Life is pretty boring for Carlos (Xabiani Ponce de León), a teenager in mid-’80s Mexico City in Hari Sama’s semi-autobiographical This Is Not Berlin, which just had its U.S. premiere at Sundance. After-school activities are limited to pointless macho rumbles with boys from neighboring schools, his father is pressuring him to become an engineer, while his mom is drugging herself to sleep all day. (Mom is played by brand-new Oscar nominee Marina de Tavira, but that’s small consolation.)
Luckily, Carlos has two things going for him: 1. he’s a mechanical prodigy, and 2. with his enormous eyes, elfin features, and flowing mane, he’s essentially an anime character made flesh. After fixing a synth for a local New Wave band, Carlos and his pal Gera (José Antonio Toledano) are granted entrance into a club called Azteca and its exciting new world of polyamory, eyeliner, and confrontational public art stunts. (“Is this a gay bar?” they ask. The answer: “It’s an everything bar.”) As in Sing Street, our hero’s journey through the ’80s alternative scene is symbolized by his changing hairstyle — first an unruly mess, then a chic lob, finally an asymmetrical undercut — and he only gets more beautiful with each one. The only characters in this movie who do not want to fuck him are blood relatives, and honestly, even they might make an exception.
Films like This Is Not Berlin often have to deal with what I call the Boogie Nights conundrum: It’s hard to get invested in all the madcap hedonism of the first half when you’re simultaneously dreading the inevitable comedown in the second. But Sama — who does double-duty as Carlos’s shaggy biker uncle — brings the attractions of the scene to life so well I briefly considering quitting my 9-to-5 to become a pansexual New Wave performance artist, too. Whether they’re stripping naked, dousing themselves in blood, and chowing down on hearts; stripping naked in soccer jerseys to mock Mexico’s 1986 World Cup team; or stripping naked and coating themselves in flour, it’s easy to see the appeal their of bold, unapologetic queerness. They feel free in a way everyone else does not. There’s a bit of trouble in that Carlos might not actually be gay, but who’s counting? The scene is not about being popular, he tells one of his many romantic interests near the end of the film; “it’s about doing things and finding people that make you feel less alone.” That he’s a little bit full of shit only makes it more fun.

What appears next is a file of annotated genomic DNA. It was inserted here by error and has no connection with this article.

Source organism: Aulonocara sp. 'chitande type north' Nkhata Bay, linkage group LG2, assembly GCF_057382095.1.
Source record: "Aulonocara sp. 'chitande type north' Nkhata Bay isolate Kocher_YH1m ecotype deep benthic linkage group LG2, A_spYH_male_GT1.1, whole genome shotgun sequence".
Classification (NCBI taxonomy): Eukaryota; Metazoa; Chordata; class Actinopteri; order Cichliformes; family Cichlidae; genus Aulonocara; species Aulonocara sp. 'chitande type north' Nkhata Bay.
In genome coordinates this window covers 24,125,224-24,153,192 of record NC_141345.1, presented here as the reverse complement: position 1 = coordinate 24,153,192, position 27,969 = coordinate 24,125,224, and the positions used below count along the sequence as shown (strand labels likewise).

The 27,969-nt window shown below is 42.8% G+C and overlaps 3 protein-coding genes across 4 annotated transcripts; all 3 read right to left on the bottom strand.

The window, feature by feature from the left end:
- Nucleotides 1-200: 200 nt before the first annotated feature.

Inevitably, the music has to end sometime, and there are the obligatory overdoses, broken friendships, and nods to the AIDS crisis. But Sama doesn’t dwell on it. Like Roma, these are the personal reminisces of a filmmaker who turned out pretty okay, one who can look back on his youthful foibles with clear eyes, but no small amount of warmth.